Dr. Toon: Boxed In?: 'The Looney Tunes Golden Collection Volume 2'

Dr. Toon takes a look at the new Looney Tunes box set for the improvements over the first Golden Collection and what the future may behold for the more non-PC shorts on DVD.

Many lost gems are now available on Loony Tunes Golden Collection Volume 2. All LTGC Volume 2 images © Warner Bros. Entertainment, Inc. Courtesy of Warner Bros. Animation.

Many lost gems are now available on Loony Tunes Golden Collection Volume 2. All LTGC Volume 2 images © Warner Bros. Entertainment, Inc. Courtesy of Warner Bros. Animation.

The holiday season once again approaches and hundreds of furtive purchases are being made on behalf of the worlds animation fans. The usual panoply of boxed DVD sets is now hitting the shelves, soon to be removed by savvy gift-givers and stashed away in hiding places until paper, ribbons and bows disguise their countless joys. (This scenario applies only to those who began their holiday shopping early. Yes, all three of you.) One of the DVD extravaganzas certain to be eagerly opened in homes across the country is The Looney Tunes Golden Collection Volume 2.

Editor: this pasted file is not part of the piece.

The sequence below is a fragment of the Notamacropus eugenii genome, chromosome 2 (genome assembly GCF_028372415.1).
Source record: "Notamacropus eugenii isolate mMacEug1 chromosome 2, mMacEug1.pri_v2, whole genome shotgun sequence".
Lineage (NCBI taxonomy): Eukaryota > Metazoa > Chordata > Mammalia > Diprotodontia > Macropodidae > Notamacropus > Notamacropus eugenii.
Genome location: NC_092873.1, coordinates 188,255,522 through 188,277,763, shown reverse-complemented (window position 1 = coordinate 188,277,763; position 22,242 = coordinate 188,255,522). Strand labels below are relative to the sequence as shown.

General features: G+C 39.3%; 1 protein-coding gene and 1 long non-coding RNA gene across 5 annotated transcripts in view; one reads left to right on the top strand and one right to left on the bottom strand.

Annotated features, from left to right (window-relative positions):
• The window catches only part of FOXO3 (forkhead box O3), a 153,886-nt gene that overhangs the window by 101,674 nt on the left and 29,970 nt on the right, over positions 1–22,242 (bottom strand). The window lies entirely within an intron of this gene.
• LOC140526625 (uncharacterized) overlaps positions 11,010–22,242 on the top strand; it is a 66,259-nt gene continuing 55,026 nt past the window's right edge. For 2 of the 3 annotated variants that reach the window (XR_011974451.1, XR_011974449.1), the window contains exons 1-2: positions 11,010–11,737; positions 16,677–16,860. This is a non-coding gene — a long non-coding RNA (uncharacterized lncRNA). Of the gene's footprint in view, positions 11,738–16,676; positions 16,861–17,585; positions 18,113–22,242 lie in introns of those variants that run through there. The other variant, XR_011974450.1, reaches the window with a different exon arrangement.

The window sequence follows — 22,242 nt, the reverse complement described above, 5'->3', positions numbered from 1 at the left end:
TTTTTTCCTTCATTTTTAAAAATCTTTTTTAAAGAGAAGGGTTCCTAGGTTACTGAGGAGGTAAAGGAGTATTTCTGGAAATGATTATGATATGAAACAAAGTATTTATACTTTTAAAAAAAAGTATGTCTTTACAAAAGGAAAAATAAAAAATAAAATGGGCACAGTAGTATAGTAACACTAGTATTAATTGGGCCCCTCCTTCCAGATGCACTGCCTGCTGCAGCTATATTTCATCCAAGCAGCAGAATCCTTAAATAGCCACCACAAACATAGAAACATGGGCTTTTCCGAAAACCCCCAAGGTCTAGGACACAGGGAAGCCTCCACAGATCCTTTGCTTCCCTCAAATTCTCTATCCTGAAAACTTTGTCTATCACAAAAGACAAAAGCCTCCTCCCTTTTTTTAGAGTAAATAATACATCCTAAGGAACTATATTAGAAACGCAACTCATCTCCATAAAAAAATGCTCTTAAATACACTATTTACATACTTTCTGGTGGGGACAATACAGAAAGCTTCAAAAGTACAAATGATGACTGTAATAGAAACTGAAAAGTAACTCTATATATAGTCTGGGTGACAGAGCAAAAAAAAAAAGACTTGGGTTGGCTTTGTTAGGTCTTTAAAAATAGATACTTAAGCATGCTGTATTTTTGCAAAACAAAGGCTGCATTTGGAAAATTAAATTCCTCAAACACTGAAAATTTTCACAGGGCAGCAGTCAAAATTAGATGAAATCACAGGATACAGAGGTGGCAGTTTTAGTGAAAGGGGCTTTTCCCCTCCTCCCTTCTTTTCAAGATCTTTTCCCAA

This four-disc follow-up to last years prized entry will contain 60 shorts (four more than the last set) and some attractive featurettes including a spotlight on Bob Clampett. Among the bonus shorts included is a 2004 entry, Daffy Duck for President. Since the set goes on sale Nov. 2, 2004, this cartoon may be of immense benefit to undecided voters during that week.